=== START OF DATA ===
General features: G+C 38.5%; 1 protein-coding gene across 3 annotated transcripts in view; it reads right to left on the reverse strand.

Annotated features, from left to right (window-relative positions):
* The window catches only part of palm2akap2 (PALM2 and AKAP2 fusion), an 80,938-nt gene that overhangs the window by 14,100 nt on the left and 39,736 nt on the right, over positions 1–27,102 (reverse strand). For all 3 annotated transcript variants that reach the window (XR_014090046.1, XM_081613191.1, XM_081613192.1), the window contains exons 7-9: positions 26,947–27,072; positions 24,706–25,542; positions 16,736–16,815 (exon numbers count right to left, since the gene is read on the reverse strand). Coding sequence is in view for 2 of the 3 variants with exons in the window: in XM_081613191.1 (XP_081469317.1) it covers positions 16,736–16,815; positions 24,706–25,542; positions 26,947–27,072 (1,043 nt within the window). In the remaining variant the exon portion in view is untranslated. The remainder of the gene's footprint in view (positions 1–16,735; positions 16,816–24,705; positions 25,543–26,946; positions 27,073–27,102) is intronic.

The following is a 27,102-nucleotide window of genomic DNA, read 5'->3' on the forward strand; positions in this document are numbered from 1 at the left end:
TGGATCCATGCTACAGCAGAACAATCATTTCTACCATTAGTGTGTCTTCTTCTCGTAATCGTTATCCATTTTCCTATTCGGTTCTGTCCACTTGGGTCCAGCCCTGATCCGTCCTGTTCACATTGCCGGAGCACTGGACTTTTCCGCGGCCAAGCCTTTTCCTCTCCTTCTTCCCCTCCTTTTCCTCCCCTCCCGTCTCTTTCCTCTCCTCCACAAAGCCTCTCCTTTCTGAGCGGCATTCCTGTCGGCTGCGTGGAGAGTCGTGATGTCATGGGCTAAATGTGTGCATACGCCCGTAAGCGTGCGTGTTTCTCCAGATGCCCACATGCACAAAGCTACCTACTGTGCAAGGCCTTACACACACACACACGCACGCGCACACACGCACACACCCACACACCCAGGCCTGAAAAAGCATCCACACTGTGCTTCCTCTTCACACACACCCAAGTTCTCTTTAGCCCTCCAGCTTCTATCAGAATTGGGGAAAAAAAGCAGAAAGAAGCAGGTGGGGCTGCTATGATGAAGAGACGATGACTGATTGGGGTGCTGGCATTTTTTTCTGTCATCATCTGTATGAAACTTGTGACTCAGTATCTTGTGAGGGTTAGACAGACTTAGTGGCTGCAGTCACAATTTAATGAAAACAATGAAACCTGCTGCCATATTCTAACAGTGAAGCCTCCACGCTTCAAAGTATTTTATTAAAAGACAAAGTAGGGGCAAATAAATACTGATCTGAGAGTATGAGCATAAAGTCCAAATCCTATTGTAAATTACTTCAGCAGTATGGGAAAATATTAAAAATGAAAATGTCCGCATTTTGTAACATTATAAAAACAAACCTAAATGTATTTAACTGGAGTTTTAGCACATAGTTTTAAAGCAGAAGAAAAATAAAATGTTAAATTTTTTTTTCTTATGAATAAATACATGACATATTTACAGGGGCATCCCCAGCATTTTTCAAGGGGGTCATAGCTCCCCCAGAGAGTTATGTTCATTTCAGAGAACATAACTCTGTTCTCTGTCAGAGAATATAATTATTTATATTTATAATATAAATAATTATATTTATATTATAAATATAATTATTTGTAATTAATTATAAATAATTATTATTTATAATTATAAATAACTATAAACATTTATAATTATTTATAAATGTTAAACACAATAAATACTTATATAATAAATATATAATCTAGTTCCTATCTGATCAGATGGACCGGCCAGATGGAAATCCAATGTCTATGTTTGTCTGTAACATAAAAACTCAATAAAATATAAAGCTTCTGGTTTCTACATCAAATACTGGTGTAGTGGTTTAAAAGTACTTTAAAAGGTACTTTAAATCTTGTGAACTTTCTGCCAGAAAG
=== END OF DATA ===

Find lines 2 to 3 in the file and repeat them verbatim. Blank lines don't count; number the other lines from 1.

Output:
Annotated features, from left to right (window-relative positions):
* The window catches only part of palm2akap2 (PALM2 and AKAP2 fusion), an 80,938-nt gene that overhangs the window by 14,100 nt on the left and 39,736 nt on the right, over positions 1–27,102 (reverse strand). For all 3 annotated transcript variants that reach the window (XR_014090046.1, XM_081613191.1, XM_081613192.1), the window contains exons 7-9: positions 26,947–27,072; positions 24,706–25,542; positions 16,736–16,815 (exon numbers count right to left, since the gene is read on the reverse strand). Coding sequence is in view for 2 of the 3 variants with exons in the window: in XM_081613191.1 (XP_081469317.1) it covers positions 16,736–16,815; positions 24,706–25,542; positions 26,947–27,072 (1,043 nt within the window). In the remaining variant the exon portion in view is untranslated. The remainder of the gene's footprint in view (positions 1–16,735; positions 16,816–24,705; positions 25,543–26,946; positions 27,073–27,102) is intronic.